There is patent unfairness and injustice to the Plaintiffs had Clause 12 been allowed to deny their claims/rights against the Defendant. It is unconscionable on the part of the bank to seek refuge behind the clause and an abuse of the freedom of contract.”
The Defendant, relying on a Singapore Court of Appeal case of CKR Contracts Services Pte Ltd v Asplenuim Land Pte Ltd and another appeal and another matter [2015] SGCA 24, contended that courts should be careful not to apply illegality and public policy to every contract in which limitations are placed on the rights and remedies of the contracting parties and that contracts should be held void as being contrary to public policy only on rare occasions. The Court rejected this contention as Clause 12 was an absolute restriction to the Plaintiff’s right to damages which is distinguishable from the relevant clause in CKR Contract Services which did not attempt to restrict or limit an innocent party’s right to damages at common law but sought to limit a contracting party’s right to an injunction in equity.
For the aforesaid reasons, the Court dismissed the Defendant’s appeal and answered both leave questions in the affirmative.

Although the decision is made in respect of a particular provision in a loan agreement, it may have wider ramifications on the validity of limitation of liability clauses in Malaysia. The principles laid down by the Federal Court in this case can be applied equally to exclusion clause in other types of agreements. In each case, it will be for the court to determine whether an exclusion clause in effect operates as an absolute restriction to a party’s right to claim damages.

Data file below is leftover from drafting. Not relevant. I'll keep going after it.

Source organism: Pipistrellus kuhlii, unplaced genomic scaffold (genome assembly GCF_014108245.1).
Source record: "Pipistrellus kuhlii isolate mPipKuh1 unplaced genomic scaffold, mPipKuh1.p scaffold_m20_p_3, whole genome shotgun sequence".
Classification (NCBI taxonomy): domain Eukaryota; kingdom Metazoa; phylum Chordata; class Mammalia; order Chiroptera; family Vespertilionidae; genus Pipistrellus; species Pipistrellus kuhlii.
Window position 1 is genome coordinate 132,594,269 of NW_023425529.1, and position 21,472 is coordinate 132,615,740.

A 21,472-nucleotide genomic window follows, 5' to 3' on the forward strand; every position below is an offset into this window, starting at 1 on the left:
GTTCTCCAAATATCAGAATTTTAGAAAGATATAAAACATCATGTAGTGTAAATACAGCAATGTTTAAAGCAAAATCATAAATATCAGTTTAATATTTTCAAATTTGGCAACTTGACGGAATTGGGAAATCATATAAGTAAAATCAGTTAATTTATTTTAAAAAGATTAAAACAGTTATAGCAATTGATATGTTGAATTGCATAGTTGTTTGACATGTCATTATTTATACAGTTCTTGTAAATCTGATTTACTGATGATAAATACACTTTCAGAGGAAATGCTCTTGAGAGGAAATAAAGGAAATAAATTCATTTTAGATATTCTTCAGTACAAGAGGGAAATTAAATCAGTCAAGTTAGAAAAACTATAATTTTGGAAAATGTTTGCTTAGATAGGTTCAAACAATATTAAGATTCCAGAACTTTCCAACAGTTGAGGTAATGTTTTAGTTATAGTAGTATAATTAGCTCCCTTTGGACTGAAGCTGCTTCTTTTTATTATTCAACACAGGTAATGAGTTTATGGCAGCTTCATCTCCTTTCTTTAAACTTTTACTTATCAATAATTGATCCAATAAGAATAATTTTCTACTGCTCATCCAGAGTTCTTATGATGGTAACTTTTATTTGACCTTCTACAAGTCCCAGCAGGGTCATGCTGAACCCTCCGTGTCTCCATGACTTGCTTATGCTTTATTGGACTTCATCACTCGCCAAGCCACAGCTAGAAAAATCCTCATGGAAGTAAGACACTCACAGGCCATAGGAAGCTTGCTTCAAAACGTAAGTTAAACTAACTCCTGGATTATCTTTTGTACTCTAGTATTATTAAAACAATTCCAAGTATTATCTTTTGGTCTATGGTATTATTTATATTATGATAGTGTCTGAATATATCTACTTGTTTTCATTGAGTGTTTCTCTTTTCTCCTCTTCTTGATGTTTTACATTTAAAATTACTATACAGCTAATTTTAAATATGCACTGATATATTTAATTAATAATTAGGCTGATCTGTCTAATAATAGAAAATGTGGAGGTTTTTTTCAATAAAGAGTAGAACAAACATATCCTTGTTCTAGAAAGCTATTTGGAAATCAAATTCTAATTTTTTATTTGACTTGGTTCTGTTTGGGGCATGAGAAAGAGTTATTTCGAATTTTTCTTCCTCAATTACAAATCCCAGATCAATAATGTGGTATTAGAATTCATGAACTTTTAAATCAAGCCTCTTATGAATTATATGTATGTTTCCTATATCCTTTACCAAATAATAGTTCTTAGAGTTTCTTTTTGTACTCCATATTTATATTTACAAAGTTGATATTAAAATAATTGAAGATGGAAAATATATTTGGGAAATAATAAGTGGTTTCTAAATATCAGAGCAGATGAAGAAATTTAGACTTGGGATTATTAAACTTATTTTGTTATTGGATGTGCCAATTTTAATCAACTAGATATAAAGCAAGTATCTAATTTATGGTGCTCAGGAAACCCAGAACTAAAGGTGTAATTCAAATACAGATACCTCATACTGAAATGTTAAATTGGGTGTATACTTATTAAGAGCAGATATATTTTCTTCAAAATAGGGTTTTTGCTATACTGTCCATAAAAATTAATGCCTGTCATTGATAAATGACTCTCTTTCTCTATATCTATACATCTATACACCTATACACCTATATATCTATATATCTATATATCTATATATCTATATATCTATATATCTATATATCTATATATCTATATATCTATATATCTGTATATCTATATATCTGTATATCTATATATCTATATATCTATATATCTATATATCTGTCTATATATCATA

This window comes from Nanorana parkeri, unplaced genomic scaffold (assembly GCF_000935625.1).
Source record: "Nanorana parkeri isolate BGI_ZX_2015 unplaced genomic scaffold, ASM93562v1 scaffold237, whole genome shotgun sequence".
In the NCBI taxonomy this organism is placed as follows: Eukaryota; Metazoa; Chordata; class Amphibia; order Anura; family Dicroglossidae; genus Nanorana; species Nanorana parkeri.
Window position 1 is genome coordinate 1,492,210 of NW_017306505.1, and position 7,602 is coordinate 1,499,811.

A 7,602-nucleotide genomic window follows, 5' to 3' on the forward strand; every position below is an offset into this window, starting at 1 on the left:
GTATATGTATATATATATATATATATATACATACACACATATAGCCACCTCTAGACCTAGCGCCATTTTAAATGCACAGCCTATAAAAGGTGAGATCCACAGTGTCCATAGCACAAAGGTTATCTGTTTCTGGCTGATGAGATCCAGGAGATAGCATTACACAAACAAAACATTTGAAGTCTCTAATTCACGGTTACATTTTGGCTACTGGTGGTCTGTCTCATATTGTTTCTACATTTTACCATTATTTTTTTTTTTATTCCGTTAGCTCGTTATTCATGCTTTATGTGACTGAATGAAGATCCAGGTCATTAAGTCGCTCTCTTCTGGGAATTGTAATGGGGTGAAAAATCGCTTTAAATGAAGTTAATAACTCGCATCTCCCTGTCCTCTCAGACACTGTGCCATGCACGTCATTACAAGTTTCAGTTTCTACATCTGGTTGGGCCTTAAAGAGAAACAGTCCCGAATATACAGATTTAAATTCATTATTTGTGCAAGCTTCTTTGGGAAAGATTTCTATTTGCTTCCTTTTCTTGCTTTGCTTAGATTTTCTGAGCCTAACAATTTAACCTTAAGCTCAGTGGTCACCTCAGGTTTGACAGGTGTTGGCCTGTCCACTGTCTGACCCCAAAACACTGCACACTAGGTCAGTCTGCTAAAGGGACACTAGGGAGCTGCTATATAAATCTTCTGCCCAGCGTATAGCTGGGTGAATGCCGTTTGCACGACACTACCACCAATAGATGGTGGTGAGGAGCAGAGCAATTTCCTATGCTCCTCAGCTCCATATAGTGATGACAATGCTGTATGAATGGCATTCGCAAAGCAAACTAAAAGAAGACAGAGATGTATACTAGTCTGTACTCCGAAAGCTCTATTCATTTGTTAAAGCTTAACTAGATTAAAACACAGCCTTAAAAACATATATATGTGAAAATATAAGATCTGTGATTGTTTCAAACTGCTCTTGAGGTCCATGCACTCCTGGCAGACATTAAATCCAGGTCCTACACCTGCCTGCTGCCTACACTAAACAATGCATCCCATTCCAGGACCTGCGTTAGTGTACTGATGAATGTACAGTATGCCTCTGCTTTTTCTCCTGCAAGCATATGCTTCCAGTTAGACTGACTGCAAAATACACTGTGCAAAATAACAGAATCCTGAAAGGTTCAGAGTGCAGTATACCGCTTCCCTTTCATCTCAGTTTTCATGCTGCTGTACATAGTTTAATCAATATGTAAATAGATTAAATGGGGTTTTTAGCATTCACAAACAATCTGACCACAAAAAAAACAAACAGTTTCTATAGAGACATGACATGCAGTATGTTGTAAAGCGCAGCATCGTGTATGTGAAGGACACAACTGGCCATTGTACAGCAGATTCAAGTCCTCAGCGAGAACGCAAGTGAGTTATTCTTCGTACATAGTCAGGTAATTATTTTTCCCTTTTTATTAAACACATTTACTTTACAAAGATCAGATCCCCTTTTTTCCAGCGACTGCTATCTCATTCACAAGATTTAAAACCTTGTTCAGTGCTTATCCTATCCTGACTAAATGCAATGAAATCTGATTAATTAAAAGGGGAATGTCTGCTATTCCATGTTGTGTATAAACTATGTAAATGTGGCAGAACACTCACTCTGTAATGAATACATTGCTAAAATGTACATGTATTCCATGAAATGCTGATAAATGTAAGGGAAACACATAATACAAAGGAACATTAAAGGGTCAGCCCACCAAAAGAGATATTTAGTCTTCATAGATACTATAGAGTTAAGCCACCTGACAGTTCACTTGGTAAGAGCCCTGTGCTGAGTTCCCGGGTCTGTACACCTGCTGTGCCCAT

Although Balia FCJ criticised the decision in Pacific Bank for not considering the principle laid down in New Zealand Insurance that Malaysian jurisprudence does not recognise the distinction between a right and a remedy as a matter of law, the Federal Court did not expressly overrule Pacific Bank but distinguished it on grounds that the present appeal concerned the right to enforce rights by the usual legal proceedings under the first limb of section 29 whereas Pacific Bank relates to the limitation of time to enforce rights. Hence Pacific Bank appears to remain good law insofar as it decided that section 29 does not only invalidate agreements which determine when a right arises or the time within which a right will arise.
It does not appear from the judgment that an argument was canvassed that Clause 12 did not contravene section 29 of the Act as it only precludes the claimant from claiming the types of damages described in that clause, i.e. loss of income or profit or savings, or indirect, incidental consequential exemplary punitive or special damages, and not from claiming, and being awarded, general damages for breach of contract and/or negligence.

You may view the full issue of Skrine’s Legal Insights Issue 1/2019 here.